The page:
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"They rolled around each reaching for the other's throat" -Oliver Sells in The black feather.

Being on the ground is dangerous at the least, but not knowing what to do on the ground is much more dangerous. Some martial arts prefer to fight on the ground because the surface can be used to pin an opponent, facilitating technique application. However, rolling around at night in a dirty city alley with a possibly armed assailant is hardly high on my list of positions of advantage. There is glass, sharp debris, cat pee, and God knows what else down there, this without counting the biggest grappling threat of all... criminals prefer to work in packs, and the ground is always the wrong place to find out that your opponent is not alone.
All this aside, if you can't finish a fight in about 15 seconds, chances are that you will end up on the ground. You also might trip, or get pushed to the ground. Sometimes you might want to "take down" your opponent. However you got there, you emphasis should always be to get back on your feet. If you took your opponent down, and are working on the ground, always keep an eye open to your surroundings. Civilians have been known to interfere (with all the good intentions in the world), on the wrong side. A good buddy of mine, who is a cop, took a bat to the back while handcuffing a felon. A passerby thought the officer (in plain clothes) was mugging someone. It wasn't until the felon stood up, that he saw the handcuffs. He then proceeded to re-aprehend the criminal just in time to be cuffed himself by arriving officers. A word of caution, since martial artists tend to be very proactive, clearly know what is happening before becoming involved in somebody else's struggle.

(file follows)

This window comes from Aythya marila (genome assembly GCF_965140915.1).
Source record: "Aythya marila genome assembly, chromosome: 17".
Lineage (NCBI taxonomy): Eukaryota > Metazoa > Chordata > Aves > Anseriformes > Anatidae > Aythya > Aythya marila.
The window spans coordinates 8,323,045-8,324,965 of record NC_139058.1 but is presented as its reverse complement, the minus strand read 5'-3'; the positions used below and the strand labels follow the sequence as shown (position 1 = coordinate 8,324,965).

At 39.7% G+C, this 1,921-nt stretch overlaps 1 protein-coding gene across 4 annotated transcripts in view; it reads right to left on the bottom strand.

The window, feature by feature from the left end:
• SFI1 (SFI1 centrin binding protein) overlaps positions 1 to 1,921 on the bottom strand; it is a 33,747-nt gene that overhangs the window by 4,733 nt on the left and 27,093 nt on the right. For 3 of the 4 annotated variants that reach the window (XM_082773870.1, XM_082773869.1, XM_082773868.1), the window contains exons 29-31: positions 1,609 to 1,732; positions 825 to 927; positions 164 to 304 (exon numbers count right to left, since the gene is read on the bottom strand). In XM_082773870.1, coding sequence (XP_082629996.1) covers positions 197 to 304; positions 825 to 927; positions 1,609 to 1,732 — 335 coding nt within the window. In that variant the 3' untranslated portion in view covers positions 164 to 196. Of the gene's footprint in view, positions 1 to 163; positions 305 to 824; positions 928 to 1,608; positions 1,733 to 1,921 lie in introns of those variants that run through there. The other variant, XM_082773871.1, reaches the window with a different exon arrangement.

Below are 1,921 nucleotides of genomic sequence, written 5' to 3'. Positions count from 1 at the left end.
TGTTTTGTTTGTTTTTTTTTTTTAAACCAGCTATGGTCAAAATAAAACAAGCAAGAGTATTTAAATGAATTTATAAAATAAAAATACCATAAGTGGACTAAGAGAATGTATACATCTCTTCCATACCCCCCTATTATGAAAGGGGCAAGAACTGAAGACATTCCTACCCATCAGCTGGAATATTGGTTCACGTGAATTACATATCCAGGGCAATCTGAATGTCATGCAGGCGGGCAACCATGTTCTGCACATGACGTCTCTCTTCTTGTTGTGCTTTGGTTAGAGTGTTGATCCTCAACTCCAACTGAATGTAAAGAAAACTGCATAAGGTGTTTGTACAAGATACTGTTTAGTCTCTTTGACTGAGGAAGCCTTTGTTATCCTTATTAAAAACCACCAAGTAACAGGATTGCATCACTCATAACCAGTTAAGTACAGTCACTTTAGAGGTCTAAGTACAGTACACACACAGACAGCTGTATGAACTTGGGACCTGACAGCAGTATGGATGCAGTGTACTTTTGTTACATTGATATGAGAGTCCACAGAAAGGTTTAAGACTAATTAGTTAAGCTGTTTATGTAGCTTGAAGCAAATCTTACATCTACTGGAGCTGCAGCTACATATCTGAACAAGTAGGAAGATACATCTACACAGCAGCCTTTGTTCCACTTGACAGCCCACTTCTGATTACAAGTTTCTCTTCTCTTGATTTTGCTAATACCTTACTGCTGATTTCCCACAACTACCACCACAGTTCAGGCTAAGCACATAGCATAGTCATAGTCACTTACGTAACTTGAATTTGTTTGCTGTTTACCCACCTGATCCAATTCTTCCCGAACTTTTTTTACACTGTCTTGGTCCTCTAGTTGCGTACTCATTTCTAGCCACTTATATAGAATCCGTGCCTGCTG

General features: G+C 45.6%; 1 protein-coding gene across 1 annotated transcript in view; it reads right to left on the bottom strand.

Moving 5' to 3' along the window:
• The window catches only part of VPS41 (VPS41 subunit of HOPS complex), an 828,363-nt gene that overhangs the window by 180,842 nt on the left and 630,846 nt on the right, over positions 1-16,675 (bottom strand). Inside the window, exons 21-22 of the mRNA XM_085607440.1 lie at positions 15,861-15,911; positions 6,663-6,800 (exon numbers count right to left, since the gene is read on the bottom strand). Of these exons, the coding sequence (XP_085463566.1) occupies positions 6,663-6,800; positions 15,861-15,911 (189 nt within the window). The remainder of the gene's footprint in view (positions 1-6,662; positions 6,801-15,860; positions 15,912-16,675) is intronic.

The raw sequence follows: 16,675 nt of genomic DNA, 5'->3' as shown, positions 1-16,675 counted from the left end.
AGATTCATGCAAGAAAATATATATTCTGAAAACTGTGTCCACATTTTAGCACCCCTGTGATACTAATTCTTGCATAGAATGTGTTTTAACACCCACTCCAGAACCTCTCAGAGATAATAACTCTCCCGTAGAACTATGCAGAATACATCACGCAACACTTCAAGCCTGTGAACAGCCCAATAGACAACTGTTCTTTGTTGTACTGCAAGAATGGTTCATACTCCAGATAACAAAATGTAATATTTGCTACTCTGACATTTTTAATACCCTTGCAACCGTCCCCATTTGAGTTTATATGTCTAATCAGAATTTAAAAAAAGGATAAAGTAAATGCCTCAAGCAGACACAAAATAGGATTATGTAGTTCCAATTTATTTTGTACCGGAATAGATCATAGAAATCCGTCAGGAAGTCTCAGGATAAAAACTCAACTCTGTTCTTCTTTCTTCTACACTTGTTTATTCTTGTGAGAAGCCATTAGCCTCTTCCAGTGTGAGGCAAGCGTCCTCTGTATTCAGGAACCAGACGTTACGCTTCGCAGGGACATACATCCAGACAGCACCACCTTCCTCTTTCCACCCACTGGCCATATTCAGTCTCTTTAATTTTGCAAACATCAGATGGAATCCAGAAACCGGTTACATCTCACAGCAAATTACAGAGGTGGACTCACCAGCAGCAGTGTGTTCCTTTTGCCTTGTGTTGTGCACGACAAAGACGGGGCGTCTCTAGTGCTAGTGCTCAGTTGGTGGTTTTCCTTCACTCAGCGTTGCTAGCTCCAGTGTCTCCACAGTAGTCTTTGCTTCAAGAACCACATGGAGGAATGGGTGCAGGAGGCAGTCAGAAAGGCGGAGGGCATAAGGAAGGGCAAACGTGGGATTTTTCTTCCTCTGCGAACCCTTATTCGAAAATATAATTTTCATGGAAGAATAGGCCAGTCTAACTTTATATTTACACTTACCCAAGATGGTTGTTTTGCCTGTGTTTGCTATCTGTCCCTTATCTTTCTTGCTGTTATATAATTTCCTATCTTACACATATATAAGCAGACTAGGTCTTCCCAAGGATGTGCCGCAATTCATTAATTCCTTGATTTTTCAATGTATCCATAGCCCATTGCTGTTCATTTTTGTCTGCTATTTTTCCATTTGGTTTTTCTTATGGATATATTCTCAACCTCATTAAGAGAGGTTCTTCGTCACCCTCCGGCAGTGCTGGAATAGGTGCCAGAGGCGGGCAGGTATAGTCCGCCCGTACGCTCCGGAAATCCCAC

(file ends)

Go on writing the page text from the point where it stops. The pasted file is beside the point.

Always remember: Your first option is always avoidance. It's hard to run from the ground.

Left: An arm bar applied on the ground.

The more tangled up you get while on the ground. The harder it is to get out if you need to move. This would not be a good position to be in when Fin's buddies show up.
Left: Fin applies a rear choke during training.

In grappling the environment is commonly used as a base to restrict an opponent's movement  prior to applying slightly modified joint locking and striking.
Left: An arm lock combined with a choke.

Locks, chokes, and strangulations are common in ground fighting. For proper training, strikes should be added to add realism.
Weight is a very important tool, used to limit the opponents ability to move.